These days, clause libraries are all the rage in the world of contract automation, both among vendors as well as in law firms and legal departments. In their Automation Report, Capgemini and IACCM explicitly acknowledge this evolution, stating in relation to contract drafting software that “[…] more advanced systems on the market are doing more with contract clauses and are moving away from simply drafting a contract or filling out a template. They are getting into what many call “contract building”, which is the assembly of a contract, or contract document such as an SOW or project letter, etc.” One of the primary features on which Capgemini and IACCM compare software offering contract drafting functionalities is the existence of a clause library. 
Below, we take a look at the kinds of clause libraries out there and how your organisation can start using them.
Clause libraries: the what and the why
Clause libraries are repositories filled with standardised template clauses that have been pre-constructed and pre-approved (typically by general counsels in the legal department of a company and by partners in a law firm). Clause libraries typically also boast a wide range of additional features that can be built on top of this repository functionality, like version control, metadata, access rights and workflow approval, etc.
The benefits of clause libraries are numerous:
- Save time. Reduce time spent manually searching for a clause and then copying and pasting that clause into a contract. Intelligent clauses can furthermore limit or outright eliminate time spent “cleaning up” a clause to be consistent with the rest of the contract in which it is being inserted.
- Reduce risk. Non-standardised contract drafting is a lot more susceptible to drafting errors.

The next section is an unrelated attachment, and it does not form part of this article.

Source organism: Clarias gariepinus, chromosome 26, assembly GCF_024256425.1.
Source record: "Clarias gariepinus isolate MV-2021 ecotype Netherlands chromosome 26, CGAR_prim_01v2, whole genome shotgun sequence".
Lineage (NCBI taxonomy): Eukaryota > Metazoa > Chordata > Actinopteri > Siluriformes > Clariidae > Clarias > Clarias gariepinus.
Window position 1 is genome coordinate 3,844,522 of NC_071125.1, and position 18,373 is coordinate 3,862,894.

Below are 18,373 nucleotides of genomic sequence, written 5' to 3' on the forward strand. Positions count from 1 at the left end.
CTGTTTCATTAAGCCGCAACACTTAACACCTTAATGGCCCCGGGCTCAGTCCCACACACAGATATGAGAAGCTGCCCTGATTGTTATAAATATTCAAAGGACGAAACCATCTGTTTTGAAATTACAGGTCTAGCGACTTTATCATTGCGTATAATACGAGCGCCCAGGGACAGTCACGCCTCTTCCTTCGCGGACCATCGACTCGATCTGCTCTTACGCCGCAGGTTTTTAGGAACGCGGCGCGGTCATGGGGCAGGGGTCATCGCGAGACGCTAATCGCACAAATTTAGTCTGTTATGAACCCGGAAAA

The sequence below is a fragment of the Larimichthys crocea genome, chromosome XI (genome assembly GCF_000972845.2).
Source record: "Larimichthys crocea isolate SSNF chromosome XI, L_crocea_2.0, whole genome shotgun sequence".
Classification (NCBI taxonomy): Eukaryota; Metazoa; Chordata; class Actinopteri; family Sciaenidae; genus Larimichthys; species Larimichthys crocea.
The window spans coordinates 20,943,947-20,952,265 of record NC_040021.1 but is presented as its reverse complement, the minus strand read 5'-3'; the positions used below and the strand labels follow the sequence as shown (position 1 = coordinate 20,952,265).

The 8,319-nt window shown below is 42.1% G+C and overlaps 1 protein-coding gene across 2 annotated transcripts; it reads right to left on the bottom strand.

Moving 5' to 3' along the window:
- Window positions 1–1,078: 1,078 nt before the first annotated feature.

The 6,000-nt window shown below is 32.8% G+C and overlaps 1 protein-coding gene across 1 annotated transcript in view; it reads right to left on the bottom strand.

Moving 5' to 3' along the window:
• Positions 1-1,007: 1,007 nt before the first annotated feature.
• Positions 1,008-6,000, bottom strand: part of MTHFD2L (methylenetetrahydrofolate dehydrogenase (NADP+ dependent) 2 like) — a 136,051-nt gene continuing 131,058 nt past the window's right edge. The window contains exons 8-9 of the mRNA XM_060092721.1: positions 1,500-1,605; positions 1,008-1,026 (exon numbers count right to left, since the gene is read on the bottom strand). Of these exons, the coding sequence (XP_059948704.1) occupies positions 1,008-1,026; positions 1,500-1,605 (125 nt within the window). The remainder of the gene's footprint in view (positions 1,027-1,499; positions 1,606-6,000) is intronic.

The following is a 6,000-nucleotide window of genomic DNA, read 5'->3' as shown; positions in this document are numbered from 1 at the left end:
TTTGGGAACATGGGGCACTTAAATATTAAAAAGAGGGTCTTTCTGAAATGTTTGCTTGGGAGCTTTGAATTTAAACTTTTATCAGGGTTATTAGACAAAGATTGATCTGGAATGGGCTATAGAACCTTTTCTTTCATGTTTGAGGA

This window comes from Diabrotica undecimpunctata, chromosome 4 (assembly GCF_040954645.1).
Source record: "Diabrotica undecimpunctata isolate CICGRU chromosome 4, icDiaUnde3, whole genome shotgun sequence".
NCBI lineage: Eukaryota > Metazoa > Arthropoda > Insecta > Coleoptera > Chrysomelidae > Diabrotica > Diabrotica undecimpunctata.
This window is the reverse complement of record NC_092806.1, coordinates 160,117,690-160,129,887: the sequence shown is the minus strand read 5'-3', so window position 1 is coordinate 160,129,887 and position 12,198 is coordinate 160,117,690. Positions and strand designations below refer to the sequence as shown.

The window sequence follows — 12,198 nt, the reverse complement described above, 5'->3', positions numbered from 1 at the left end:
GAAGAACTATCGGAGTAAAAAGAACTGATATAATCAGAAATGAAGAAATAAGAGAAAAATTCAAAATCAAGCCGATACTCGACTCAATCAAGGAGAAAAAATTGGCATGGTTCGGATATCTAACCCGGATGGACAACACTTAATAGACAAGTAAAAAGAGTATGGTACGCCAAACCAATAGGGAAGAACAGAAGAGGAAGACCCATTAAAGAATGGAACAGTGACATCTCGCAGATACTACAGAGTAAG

- Optimize performance. Facilitate onboarding of new colleagues, improve knowledge management and deployment, and send a uniform and consistent image to clients and business partners on the look, feel and content of your contracts.
There are essentially two ways in which clause libraries manifest:
1. Home-made clause libraries
Since the main distinguishing factor of clause libraries is the repository component, which is very simple to recreate with off-the-shelf software, many organisations are already experimenting with creating their own clause libraries without the help of existing, specialised products.
Clauses in home-made clause libraries can – for example – be created by inserting separate clauses in short Microsoft Word files and structuring them using Windows Explorer in a shared drive, a PDF document that allows you to click through the relevant folders and files, or via popular enterprise file management tools like Sharepoint.
2. Software packages offering clause library functionalities
Specialised software offering clause library functionalities tend to offer much more sophisticated functionalities than simple storage in a repository.